Etymology
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boyfriend (n.)

also boy-friend, "favorite male companion" (with implication of romantic connection), "a woman's paramour," 1909, from boy + friend (n.). It was attested earlier in a non-romantic sense of "juvenile male companion" (1850).

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complex (n.)

1650s, "a whole comprised of interconnected parts," from complex (adj.). Latin completus as a noun meant "a surrounding, embracing, connection, relation." Psychological sense of "connected group of repressed ideas" was established by C.G. Jung, 1907.

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disengage (v.)

c. 1600 in figurative sense "loosen from that which entangles;" 1660s in literal sense of "detach, release from connection," from dis- "do the opposite of" + engage (q.v.). Intransitive sense of "withdraw, become separated" is from 1640s. Related: Disengaged; disengaging.

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bloom (n.2)

"rough mass of wrought iron," from Old English bloma "lump of metal; mass," which is of unknown origin. Identical in form to bloom (n.1), and sometimes regarded as a secondary sense of it, but evidence of a connection is wanting.

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scads (n.)

"large amounts," 1869, American English, earlier "a dollar" (1855, usually in plural), a word of uncertain origin. Unknown connection to scad, the fish, which, along the British coasts, were often very abundant and occasionally seen in immense shoals.

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concomitance (n.)

"a being together or in connection with another," 1530s, from French concomitance or directly from Medieval Latin concomitantia, from Late Latin concomitantem (see concomitant). In theology, "the coexistence of the blood and body of Christ in the bread of the Eucharist." Related: Concomitancy.

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riddance (n.)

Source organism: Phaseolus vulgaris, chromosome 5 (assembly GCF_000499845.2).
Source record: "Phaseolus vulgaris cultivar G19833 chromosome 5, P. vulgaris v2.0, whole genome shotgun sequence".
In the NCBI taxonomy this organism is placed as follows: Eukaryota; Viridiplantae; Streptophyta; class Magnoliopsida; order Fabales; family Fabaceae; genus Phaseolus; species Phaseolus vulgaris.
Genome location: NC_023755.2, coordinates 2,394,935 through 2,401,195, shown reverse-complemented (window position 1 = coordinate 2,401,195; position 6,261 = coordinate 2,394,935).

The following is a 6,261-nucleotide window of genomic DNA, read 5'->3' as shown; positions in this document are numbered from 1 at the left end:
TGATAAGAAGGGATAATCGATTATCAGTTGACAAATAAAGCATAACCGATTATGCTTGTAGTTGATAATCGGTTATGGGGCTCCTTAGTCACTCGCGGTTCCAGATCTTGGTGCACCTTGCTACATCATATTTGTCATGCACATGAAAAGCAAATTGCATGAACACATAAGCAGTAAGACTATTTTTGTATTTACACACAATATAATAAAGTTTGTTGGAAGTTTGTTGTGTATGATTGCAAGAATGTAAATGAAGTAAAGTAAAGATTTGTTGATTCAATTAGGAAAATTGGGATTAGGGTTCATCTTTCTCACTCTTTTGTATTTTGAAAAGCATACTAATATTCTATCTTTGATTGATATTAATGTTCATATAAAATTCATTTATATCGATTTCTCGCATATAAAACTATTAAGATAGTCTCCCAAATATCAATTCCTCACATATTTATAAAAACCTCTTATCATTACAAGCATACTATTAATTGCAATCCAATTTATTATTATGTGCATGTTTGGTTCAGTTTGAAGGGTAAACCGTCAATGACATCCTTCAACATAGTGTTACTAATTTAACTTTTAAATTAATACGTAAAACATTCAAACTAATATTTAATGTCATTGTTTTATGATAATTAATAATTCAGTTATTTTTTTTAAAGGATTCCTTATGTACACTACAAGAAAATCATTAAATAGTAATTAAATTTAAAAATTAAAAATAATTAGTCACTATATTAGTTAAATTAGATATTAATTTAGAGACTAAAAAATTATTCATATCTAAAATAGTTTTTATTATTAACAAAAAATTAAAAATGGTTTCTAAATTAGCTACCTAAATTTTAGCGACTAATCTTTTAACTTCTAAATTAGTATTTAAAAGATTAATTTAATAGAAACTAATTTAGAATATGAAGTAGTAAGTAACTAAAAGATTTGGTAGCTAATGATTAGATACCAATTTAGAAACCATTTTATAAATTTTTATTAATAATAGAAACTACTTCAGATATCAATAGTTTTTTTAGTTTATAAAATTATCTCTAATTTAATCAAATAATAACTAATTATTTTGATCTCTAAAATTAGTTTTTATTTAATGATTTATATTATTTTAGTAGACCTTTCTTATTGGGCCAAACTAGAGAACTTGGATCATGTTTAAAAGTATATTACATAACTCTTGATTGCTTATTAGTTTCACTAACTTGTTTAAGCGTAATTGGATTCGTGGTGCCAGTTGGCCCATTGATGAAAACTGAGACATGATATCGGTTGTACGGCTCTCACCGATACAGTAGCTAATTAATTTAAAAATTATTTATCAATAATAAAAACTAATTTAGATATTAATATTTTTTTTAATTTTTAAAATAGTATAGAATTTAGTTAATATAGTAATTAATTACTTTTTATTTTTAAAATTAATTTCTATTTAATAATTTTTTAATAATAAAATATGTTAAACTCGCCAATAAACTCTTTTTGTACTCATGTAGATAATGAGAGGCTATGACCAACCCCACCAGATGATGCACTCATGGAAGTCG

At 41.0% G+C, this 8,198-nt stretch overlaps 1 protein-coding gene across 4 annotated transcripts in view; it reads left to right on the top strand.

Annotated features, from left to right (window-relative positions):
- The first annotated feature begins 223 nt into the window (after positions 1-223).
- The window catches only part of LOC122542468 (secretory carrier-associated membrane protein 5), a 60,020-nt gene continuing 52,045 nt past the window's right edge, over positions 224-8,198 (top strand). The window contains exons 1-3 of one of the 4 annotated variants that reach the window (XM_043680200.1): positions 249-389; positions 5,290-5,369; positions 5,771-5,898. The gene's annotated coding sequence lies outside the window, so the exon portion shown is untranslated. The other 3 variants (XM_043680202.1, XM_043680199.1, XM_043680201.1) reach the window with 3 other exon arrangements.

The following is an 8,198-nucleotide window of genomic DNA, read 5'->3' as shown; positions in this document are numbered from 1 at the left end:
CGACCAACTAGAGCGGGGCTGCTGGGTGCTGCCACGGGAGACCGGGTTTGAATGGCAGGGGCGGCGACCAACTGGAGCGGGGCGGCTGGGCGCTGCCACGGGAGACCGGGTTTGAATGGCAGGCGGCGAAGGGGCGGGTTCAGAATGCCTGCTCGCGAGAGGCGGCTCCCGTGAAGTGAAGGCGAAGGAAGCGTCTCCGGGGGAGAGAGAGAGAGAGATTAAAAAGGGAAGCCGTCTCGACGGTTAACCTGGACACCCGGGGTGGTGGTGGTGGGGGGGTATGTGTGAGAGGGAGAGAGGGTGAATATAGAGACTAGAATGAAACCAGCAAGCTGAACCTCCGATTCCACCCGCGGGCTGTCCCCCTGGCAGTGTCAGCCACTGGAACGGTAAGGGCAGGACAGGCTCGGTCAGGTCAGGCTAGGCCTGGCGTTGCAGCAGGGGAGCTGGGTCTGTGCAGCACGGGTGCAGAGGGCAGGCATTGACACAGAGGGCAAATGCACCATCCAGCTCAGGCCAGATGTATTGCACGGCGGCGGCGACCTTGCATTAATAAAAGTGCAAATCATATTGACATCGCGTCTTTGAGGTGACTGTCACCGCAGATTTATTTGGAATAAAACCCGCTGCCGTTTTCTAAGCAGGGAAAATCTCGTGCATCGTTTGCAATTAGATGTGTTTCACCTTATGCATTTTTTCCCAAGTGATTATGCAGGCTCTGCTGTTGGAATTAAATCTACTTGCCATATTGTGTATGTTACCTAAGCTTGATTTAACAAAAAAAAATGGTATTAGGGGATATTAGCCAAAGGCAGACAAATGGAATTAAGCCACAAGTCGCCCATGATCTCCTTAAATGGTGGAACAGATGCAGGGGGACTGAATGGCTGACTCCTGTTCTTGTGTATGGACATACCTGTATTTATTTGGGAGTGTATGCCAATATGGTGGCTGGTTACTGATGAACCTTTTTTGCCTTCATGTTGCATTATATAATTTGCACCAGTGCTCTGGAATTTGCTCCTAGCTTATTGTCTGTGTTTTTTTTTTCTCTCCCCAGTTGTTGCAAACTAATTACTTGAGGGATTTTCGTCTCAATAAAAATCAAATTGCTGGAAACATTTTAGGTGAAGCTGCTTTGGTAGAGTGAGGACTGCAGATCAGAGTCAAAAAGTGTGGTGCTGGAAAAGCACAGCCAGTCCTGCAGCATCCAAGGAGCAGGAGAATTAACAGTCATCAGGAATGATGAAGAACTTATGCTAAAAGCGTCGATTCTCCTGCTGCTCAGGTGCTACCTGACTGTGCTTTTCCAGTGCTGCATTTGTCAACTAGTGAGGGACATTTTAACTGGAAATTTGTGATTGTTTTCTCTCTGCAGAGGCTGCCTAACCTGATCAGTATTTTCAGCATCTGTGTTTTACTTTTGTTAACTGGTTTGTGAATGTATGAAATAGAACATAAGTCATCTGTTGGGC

1530s, "a cleaning out, removal, clearance," from rid + -ance. The meaning "a deliverance from something superfluous or unwanted" is from 1590s. Good riddance, "a welcome relief from unpleasant company or an embarrassing connection" attested from 1650s. Shakespeare has gentle riddance (1590s); Middleton has fair riddance (1610s).

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dial (v.)

1650s, "to work with aid of a dial or compass; measure with or as with a dial," from dial (n.). Sense of "rotate the dial plate of a telephone to indicate the number to which a connection is to be established" is from 1921. Related: Dialed; dialing.

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Finn (n.)

"native or inhabitant of Finland; a member of the Finnic race,"  Old English finnas, from Old Norse finnr, the Norsemen's name for the Suomi. Some suggest a connection with fen. Attested in Tacitus as Fenni. Finlander in English is from 1727.

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skittles (n.)

game played with nine pins, 1630s, plural of skittle, the word for the pins used in the game, probably from a Scandinavian source (compare Danish and Norwegian skyttel "shuttle, child's toy"). But OED says there is no evidence of a connection.

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